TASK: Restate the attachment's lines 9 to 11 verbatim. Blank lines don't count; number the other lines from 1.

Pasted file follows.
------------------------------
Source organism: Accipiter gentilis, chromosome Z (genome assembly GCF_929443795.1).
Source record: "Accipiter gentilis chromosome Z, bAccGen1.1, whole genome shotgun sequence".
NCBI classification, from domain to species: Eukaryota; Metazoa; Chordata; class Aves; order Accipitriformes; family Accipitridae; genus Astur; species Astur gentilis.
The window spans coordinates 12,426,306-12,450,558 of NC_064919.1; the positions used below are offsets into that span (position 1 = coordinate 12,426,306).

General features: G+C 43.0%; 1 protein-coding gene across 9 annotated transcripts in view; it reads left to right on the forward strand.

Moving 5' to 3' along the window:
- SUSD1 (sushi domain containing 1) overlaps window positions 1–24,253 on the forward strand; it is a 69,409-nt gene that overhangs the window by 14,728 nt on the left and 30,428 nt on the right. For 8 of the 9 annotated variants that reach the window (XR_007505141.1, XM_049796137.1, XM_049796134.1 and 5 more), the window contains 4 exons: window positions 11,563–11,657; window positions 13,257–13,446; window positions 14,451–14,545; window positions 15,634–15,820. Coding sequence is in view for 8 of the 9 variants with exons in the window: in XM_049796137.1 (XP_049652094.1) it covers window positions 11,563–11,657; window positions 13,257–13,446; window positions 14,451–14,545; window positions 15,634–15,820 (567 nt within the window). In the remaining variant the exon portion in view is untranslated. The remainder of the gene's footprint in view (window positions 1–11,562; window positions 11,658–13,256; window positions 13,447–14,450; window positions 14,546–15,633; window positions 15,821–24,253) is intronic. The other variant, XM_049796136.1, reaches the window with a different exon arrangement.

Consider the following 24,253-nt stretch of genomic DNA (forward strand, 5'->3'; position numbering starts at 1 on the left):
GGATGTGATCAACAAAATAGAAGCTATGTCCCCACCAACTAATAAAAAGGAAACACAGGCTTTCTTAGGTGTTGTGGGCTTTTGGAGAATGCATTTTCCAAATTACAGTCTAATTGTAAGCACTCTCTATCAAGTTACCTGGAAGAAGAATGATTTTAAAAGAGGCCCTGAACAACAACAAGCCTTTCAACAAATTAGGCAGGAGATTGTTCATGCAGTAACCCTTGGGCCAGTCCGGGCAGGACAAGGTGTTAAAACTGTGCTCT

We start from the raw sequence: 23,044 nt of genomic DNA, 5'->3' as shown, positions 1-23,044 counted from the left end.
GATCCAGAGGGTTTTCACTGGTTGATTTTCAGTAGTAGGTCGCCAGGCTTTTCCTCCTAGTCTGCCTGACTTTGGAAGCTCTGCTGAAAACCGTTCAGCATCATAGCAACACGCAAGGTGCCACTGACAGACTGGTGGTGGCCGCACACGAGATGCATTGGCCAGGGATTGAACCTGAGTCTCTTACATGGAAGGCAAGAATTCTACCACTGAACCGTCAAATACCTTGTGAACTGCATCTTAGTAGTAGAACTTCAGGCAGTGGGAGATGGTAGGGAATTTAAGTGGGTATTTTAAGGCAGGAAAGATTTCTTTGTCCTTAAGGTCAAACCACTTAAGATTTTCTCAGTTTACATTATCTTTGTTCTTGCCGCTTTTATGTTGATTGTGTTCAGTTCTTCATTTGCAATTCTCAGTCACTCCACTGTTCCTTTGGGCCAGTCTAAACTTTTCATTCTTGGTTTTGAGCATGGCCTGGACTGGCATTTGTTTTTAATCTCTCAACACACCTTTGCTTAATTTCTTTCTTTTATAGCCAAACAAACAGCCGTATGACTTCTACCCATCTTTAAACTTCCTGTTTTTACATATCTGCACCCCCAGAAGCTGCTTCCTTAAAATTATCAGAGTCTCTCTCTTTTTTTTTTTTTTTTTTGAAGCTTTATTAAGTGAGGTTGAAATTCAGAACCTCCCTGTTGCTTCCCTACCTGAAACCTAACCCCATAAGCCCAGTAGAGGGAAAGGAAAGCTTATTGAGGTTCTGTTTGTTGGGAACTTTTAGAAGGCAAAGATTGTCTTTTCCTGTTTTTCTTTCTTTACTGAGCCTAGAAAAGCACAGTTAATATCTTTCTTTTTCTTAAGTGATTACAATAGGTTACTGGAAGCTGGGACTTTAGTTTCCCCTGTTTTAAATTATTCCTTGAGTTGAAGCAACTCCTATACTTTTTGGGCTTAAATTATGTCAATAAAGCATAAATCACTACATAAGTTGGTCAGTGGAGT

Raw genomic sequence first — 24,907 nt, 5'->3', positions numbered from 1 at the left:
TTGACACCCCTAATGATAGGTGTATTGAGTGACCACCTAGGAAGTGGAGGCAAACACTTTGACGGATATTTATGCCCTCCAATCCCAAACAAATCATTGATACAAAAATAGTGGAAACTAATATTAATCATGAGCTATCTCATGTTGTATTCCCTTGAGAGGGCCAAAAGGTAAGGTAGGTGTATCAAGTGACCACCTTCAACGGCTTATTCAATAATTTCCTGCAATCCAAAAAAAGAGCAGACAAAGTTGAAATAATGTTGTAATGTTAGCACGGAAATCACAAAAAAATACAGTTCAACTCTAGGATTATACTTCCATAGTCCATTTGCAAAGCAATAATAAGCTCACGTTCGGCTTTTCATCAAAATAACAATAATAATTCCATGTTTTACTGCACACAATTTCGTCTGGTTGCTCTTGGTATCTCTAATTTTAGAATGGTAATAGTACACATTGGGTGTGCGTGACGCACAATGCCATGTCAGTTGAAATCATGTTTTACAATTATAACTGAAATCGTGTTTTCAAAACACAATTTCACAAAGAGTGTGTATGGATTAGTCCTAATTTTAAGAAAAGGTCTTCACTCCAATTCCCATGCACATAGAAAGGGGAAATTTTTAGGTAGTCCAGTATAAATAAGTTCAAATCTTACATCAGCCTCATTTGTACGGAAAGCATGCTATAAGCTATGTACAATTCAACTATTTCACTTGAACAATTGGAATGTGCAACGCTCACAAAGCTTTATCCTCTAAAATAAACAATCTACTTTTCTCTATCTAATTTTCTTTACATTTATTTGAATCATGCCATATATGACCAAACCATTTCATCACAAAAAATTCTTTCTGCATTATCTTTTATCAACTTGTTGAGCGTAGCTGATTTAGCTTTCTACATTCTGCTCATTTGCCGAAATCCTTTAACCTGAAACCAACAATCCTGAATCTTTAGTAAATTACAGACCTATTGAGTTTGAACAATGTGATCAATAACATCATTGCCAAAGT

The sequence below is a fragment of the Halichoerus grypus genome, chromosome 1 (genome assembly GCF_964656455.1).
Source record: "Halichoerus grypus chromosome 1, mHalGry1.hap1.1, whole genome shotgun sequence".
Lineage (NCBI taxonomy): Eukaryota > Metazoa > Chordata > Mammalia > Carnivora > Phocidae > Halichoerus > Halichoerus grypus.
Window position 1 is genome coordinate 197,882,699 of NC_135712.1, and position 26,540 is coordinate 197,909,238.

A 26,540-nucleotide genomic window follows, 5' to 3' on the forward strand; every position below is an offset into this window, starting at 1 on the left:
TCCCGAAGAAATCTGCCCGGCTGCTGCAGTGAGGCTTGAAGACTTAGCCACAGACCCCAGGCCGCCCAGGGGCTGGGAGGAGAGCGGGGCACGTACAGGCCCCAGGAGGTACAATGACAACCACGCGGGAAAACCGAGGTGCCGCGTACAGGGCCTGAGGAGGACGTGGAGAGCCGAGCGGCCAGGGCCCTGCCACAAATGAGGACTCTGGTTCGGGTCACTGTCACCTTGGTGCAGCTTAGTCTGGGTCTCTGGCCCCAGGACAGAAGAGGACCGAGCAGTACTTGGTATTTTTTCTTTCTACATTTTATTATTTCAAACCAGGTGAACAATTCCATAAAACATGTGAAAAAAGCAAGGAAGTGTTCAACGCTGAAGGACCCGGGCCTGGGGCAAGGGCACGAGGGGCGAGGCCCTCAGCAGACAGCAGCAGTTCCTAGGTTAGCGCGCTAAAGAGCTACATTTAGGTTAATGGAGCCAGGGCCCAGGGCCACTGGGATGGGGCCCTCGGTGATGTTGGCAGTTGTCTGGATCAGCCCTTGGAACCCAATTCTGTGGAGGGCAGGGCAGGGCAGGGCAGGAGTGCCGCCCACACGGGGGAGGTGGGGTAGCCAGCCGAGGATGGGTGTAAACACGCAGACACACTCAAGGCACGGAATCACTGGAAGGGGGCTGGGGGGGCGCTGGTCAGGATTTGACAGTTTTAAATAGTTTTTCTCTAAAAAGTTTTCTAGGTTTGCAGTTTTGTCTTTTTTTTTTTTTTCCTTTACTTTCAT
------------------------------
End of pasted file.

GGATGTGATCAACAAAATAGAAGCTATGTCCCCACCAACTAATAAAAAGGAAACACAGGCTTTCTTAGGTGTTGTGGGCTTTTGGAGAATGCATTTTCCAAATTACAGTCTAATTGTAAGCACTCTCTATCAAGTTACCTGGAAGAAGAATGATTTTAAAAGAGGCCCTGAACAACAACAAGCCTTTCAACAAATTAGGCAGGAGATTGTTCATGCAGTAACCCTTGGGCCAGTCCGGGCAGGACAAGGTGTTAAAACTGTGCTCT

We start from the raw sequence: 23,044 nt of genomic DNA, 5'->3' as shown, positions 1-23,044 counted from the left end.
GATCCAGAGGGTTTTCACTGGTTGATTTTCAGTAGTAGGTCGCCAGGCTTTTCCTCCTAGTCTGCCTGACTTTGGAAGCTCTGCTGAAAACCGTTCAGCATCATAGCAACACGCAAGGTGCCACTGACAGACTGGTGGTGGCCGCACACGAGATGCATTGGCCAGGGATTGAACCTGAGTCTCTTACATGGAAGGCAAGAATTCTACCACTGAACCGTCAAATACCTTGTGAACTGCATCTTAGTAGTAGAACTTCAGGCAGTGGGAGATGGTAGGGAATTTAAGTGGGTATTTTAAGGCAGGAAAGATTTCTTTGTCCTTAAGGTCAAACCACTTAAGATTTTCTCAGTTTACATTATCTTTGTTCTTGCCGCTTTTATGTTGATTGTGTTCAGTTCTTCATTTGCAATTCTCAGTCACTCCACTGTTCCTTTGGGCCAGTCTAAACTTTTCATTCTTGGTTTTGAGCATGGCCTGGACTGGCATTTGTTTTTAATCTCTCAACACACCTTTGCTTAATTTCTTTCTTTTATAGCCAAACAAACAGCCGTATGACTTCTACCCATCTTTAAACTTCCTGTTTTTACATATCTGCACCCCCAGAAGCTGCTTCCTTAAAATTATCAGAGTCTCTCTCTTTTTTTTTTTTTTTTTTGAAGCTTTATTAAGTGAGGTTGAAATTCAGAACCTCCCTGTTGCTTCCCTACCTGAAACCTAACCCCATAAGCCCAGTAGAGGGAAAGGAAAGCTTATTGAGGTTCTGTTTGTTGGGAACTTTTAGAAGGCAAAGATTGTCTTTTCCTGTTTTTCTTTCTTTACTGAGCCTAGAAAAGCACAGTTAATATCTTTCTTTTTCTTAAGTGATTACAATAGGTTACTGGAAGCTGGGACTTTAGTTTCCCCTGTTTTAAATTATTCCTTGAGTTGAAGCAACTCCTATACTTTTTGGGCTTAAATTATGTCAATAAAGCATAAATCACTACATAAGTTGGTCAGTGGAGT